Asia Pushes Ahead on Biofuel, Despite Cost

Review of biofuel production issues in Asia

Published: 02-Mar-2005

SHANGHAI - Faced with too many crops and not enough oil, Asian governments are promoting biofuels as a way to cut costly fuel imports.
Ethanol and biodiesel can be more expensive than the oil they replace but this is a price some governments are willing to bear to ensure an outlet for crop surpluses.

"Any time you have an ethanol programme, it's predominantly driven by domestic interests," said Mark Hutchinson, head of research for investment bank Mullis Capital, from Bangkok.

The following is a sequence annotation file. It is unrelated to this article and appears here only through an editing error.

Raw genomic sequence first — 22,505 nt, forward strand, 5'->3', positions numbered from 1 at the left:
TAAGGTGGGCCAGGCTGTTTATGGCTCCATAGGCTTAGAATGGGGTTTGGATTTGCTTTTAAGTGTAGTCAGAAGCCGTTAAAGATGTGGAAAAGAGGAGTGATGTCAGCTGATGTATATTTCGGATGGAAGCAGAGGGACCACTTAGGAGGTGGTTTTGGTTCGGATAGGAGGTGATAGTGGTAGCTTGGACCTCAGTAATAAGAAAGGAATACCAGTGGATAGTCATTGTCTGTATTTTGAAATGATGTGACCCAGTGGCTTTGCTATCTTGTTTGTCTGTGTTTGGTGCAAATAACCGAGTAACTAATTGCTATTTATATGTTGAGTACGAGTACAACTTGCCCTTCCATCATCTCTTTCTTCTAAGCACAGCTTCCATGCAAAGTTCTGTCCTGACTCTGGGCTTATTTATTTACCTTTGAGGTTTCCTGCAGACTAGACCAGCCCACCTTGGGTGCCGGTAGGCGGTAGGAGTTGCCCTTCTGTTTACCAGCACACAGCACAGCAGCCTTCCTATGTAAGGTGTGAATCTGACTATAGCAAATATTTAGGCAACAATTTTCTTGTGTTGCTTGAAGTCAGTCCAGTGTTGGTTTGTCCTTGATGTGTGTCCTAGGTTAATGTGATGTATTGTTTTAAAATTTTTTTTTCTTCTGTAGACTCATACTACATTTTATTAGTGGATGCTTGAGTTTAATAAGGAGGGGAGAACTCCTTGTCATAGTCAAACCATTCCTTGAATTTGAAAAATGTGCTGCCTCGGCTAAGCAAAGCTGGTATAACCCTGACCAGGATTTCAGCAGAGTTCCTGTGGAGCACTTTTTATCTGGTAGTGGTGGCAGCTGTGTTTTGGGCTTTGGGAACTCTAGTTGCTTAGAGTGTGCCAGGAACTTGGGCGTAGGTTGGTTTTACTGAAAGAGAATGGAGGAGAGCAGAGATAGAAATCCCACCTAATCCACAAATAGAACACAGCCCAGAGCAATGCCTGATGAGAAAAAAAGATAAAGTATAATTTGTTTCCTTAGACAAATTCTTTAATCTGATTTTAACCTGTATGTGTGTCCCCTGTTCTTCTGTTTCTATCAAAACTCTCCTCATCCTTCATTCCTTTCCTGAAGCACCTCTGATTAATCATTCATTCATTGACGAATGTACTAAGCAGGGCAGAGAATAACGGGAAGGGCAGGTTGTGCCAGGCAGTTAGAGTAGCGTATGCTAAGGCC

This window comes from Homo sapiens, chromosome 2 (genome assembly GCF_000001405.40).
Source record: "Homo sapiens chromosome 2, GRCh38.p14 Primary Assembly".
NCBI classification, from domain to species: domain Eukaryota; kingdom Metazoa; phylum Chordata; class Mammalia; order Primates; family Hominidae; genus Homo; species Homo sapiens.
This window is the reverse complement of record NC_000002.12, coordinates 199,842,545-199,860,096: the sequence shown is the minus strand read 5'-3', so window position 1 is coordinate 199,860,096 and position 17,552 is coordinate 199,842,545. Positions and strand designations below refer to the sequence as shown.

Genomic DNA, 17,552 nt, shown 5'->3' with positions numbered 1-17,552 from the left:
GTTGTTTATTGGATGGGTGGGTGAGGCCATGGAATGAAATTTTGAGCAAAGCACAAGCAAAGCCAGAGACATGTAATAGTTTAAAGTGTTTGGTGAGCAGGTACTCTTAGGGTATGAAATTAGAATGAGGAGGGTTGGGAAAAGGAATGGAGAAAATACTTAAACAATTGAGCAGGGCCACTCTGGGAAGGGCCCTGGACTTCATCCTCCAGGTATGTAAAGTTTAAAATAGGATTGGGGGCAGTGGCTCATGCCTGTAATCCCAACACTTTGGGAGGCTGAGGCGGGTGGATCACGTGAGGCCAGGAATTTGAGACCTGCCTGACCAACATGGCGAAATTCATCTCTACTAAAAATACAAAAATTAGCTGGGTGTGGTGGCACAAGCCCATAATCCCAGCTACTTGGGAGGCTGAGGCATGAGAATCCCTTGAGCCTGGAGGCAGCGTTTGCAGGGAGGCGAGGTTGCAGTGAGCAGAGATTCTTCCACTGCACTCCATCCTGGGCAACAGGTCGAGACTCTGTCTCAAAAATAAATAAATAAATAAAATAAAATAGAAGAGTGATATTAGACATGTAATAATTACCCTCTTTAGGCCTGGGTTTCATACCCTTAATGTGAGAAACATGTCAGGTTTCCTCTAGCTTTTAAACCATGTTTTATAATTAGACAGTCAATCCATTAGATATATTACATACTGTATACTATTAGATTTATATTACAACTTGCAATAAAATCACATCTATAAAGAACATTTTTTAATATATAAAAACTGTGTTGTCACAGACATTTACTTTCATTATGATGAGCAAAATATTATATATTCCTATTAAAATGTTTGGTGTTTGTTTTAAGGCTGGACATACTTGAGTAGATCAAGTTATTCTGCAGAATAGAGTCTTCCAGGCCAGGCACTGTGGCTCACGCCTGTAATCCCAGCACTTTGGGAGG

"It's easy to sell to voters. It helps support agricultural prices and promotes self-sufficiency goals of reducing imports."


Award-winning ethanol-fueled Saab is concept car that could see production sooner than anticipated due to public interest.


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